From their inception, austerity policies have been promoted as necessary for economic recovery. Throughout Europe, the demand to cut spending and deficits is presented not as a choice but a requirement that if not fulfilled will lead to national ruin.
Within the UK, these “radical measures” are similarly justified as the only thing preventing the “End of Britain” marked by irreversible economic stagnation and public insolvency.
The recent statement by the Metropolitan Police commissioner, Sir Bernard Hogan-Howe, however, depicts these policies as not only ineffective but potentially dangerous.
While calling for “radical reform”, much of which follows an established austerity blueprint of cost-saving and enhanced private sector involvement, Hogan-Howe also opens the space for a different less austere politics to emerge. Contending that further cuts to the police would “endanger the public”, he argues for the need to also reinvest in social services to improve public safety.
These sentiments represent the potential to build a popular effective coalition between established anti-austerity parties and movements with front-line service providers. The new question is not whether austerity can protect the country from economic crisis but rather who can protect the public against austerity?
Enemies of austerity
The idea that austerity is imperative to economic recovery presents a vision of a country under such severe economic threat that it can only be saved by slashing government budgets and increasing privatisation. As chancellor George Osborne intoned on the release of the 2010 UK budget:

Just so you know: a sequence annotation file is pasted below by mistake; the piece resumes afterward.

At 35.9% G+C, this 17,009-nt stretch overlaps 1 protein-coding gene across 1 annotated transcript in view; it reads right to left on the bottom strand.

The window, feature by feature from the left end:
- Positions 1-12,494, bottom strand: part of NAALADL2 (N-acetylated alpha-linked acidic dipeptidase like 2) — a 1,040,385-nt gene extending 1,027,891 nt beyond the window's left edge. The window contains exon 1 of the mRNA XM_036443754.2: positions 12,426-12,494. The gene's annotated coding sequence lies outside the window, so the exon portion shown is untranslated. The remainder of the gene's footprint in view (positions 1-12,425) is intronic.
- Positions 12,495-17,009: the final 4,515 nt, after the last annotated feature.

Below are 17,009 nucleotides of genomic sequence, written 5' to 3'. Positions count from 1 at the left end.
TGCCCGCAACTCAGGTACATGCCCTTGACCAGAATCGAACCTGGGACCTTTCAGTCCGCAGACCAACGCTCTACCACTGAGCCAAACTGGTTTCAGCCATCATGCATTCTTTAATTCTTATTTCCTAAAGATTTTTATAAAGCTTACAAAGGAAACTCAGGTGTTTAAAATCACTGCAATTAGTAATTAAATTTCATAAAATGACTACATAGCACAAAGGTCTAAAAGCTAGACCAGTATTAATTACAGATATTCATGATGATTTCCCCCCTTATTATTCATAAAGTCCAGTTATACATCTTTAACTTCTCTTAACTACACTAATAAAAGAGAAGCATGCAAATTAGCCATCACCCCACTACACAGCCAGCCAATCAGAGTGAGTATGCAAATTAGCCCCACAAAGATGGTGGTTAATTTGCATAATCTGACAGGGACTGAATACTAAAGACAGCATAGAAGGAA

Today we have paid the debts of a failed past. And laid the foundations for a more prosperous future.
It was both ideological and timely – a direct attack against the wastefulness of more publicly-oriented economic ideas and a crucial contemporary force for safeguarding the population against the constant spectre of an economic crisis.
This approach shifts the blame for the economy’s woes from the global financial crisis to the social welfare policies of the past. As Osborne stated in 2013:
This deficit didn’t suddenly appear purely as a result of the global financial crisis. It was driven by persistent, reckless and completely unaffordable government spending and borrowing over many years.
At the heart of this legitimisation lies a profound tension. Is austerity a permanent state of affairs or a temporary correction to cope with an extreme period of economic threat? In this respect, its very success potentially creates the exact reason for its ultimate end. If the economy has recovered, then why does it still need to sacrifice for the sake of austerity?
Not surprisingly, politicians have sustained popular support for these policies by stoking collecting paranoia. Indeed, only last month prime minister David Cameron warned the British public of the threat of economic collapse coming from Europe and the need for more austerity measures to prepare for such a downturn. So even though austerity has led to some recovery, more tightening of the belt was still necessary.
Broadly, this tension and subsequent paranoia can be seen in the seemingly endless parade of enemies said to endangering the nation’s economic and social well-being. From welfare cheats and immigrants domestically to the aforementioned EU internationally, the nation is eternally imperilled by foes both at home and abroad.
Endangering the public
Critics of austerity have not surprisingly attacked austerity as just another example of elites using popular fear-mongering to achieve their own self-interests. A leading member of the UNISON union stated this year that such policies were “a political choice, not a necessity” that are “about funnelling ever greater sums of money toward those who already have far more than their fair share. So never mind the fact that the economy has struggled back into some sort of growth.”